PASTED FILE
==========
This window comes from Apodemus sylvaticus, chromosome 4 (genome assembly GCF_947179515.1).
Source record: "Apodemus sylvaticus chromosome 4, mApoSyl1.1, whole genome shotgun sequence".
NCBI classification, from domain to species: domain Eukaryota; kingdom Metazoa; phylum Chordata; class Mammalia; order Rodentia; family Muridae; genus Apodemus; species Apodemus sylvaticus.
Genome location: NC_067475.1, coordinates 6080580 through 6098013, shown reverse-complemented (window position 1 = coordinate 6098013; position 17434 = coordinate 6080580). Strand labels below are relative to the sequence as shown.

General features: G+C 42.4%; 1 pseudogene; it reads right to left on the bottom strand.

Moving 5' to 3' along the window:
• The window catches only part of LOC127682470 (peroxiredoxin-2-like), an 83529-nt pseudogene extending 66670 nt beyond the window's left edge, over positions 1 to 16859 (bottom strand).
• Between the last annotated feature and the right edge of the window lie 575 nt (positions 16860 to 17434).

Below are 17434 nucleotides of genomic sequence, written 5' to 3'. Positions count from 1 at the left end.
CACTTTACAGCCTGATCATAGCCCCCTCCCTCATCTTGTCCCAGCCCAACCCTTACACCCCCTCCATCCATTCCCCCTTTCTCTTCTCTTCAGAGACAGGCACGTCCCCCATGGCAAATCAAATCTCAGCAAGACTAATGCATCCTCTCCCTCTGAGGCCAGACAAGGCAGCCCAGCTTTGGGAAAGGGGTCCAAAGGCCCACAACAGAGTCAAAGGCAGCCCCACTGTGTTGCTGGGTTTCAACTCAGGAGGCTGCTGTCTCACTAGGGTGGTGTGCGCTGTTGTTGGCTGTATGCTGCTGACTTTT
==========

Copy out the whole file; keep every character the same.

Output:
This window comes from Apodemus sylvaticus, chromosome 4 (genome assembly GCF_947179515.1).
Source record: "Apodemus sylvaticus chromosome 4, mApoSyl1.1, whole genome shotgun sequence".
NCBI classification, from domain to species: domain Eukaryota; kingdom Metazoa; phylum Chordata; class Mammalia; order Rodentia; family Muridae; genus Apodemus; species Apodemus sylvaticus.
Genome location: NC_067475.1, coordinates 6080580 through 6098013, shown reverse-complemented (window position 1 = coordinate 6098013; position 17434 = coordinate 6080580). Strand labels below are relative to the sequence as shown.

General features: G+C 42.4%; 1 pseudogene; it reads right to left on the bottom strand.

Moving 5' to 3' along the window:
• The window catches only part of LOC127682470 (peroxiredoxin-2-like), an 83529-nt pseudogene extending 66670 nt beyond the window's left edge, over positions 1 to 16859 (bottom strand).
• Between the last annotated feature and the right edge of the window lie 575 nt (positions 16860 to 17434).

Below are 17434 nucleotides of genomic sequence, written 5' to 3'. Positions count from 1 at the left end.
CACTTTACAGCCTGATCATAGCCCCCTCCCTCATCTTGTCCCAGCCCAACCCTTACACCCCCTCCATCCATTCCCCCTTTCTCTTCTCTTCAGAGACAGGCACGTCCCCCATGGCAAATCAAATCTCAGCAAGACTAATGCATCCTCTCCCTCTGAGGCCAGACAAGGCAGCCCAGCTTTGGGAAAGGGGTCCAAAGGCCCACAACAGAGTCAAAGGCAGCCCCACTGTGTTGCTGGGTTTCAACTCAGGAGGCTGCTGTCTCACTAGGGTGGTGTGCGCTGTTGTTGGCTGTATGCTGCTGACTTTT